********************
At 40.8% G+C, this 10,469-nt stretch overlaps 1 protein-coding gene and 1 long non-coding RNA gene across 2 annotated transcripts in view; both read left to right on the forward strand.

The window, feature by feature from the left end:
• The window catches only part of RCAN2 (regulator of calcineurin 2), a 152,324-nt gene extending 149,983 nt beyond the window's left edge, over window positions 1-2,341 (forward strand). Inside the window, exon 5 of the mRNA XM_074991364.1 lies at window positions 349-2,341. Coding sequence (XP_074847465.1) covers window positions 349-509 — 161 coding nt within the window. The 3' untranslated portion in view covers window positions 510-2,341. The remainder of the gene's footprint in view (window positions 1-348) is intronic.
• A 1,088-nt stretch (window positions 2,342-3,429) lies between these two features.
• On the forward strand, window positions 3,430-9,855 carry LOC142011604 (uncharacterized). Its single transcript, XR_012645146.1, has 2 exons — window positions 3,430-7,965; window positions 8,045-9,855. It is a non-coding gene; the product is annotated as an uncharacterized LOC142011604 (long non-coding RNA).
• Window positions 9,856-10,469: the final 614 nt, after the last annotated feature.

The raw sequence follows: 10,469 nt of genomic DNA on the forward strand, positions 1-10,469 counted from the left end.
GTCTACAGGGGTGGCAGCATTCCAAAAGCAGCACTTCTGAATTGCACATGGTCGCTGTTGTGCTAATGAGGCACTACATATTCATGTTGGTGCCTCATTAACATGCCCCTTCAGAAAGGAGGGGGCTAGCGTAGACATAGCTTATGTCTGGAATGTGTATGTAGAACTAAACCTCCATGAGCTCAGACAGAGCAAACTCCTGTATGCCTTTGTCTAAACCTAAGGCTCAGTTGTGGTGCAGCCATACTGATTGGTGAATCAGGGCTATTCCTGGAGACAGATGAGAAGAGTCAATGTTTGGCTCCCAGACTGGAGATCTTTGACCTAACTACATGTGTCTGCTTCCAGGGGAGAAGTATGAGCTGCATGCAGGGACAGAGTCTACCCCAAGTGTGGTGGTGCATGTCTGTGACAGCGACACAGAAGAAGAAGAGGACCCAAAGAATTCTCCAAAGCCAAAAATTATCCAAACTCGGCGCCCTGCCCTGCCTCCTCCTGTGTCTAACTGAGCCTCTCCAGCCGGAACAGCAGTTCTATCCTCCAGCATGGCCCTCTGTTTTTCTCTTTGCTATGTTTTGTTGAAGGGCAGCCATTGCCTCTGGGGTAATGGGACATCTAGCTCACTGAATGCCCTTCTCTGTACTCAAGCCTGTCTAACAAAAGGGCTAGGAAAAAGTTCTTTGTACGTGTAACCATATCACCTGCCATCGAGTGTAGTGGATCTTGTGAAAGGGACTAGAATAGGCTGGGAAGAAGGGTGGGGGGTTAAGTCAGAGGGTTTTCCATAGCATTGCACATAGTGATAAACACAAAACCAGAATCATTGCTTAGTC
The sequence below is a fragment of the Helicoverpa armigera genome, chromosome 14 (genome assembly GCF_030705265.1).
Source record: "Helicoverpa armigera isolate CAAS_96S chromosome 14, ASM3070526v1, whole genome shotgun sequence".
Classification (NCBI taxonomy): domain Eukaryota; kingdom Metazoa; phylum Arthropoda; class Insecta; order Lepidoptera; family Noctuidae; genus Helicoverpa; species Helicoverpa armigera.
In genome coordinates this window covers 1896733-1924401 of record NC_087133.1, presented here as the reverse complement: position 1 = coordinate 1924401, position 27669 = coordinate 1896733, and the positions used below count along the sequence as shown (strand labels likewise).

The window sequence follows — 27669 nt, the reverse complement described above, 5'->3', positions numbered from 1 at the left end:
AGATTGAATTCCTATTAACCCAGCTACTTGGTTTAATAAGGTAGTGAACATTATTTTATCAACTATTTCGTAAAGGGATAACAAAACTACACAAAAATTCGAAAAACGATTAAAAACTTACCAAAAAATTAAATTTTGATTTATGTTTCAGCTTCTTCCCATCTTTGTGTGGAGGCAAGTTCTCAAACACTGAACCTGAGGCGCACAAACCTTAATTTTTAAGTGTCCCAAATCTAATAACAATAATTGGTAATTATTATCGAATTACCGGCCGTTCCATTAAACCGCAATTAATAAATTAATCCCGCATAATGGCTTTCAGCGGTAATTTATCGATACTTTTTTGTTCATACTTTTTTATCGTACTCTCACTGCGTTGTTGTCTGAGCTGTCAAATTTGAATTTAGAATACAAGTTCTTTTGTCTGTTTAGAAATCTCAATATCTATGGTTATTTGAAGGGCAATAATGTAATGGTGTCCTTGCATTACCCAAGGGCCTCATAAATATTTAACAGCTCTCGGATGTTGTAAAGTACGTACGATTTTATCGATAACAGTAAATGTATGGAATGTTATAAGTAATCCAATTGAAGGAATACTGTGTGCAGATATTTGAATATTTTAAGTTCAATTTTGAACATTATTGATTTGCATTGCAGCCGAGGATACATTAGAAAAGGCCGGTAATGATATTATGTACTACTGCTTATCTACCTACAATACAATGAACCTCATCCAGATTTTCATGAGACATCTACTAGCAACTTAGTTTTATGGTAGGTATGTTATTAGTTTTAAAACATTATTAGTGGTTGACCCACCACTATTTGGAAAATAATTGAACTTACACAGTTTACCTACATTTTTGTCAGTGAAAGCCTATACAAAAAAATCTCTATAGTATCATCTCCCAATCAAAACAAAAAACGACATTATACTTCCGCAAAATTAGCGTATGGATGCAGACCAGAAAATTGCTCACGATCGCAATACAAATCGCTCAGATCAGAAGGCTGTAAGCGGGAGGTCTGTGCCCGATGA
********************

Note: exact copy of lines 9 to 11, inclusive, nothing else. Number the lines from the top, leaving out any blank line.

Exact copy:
The sequence below is a fragment of the Helicoverpa armigera genome, chromosome 14 (genome assembly GCF_030705265.1).
Source record: "Helicoverpa armigera isolate CAAS_96S chromosome 14, ASM3070526v1, whole genome shotgun sequence".
Classification (NCBI taxonomy): domain Eukaryota; kingdom Metazoa; phylum Arthropoda; class Insecta; order Lepidoptera; family Noctuidae; genus Helicoverpa; species Helicoverpa armigera.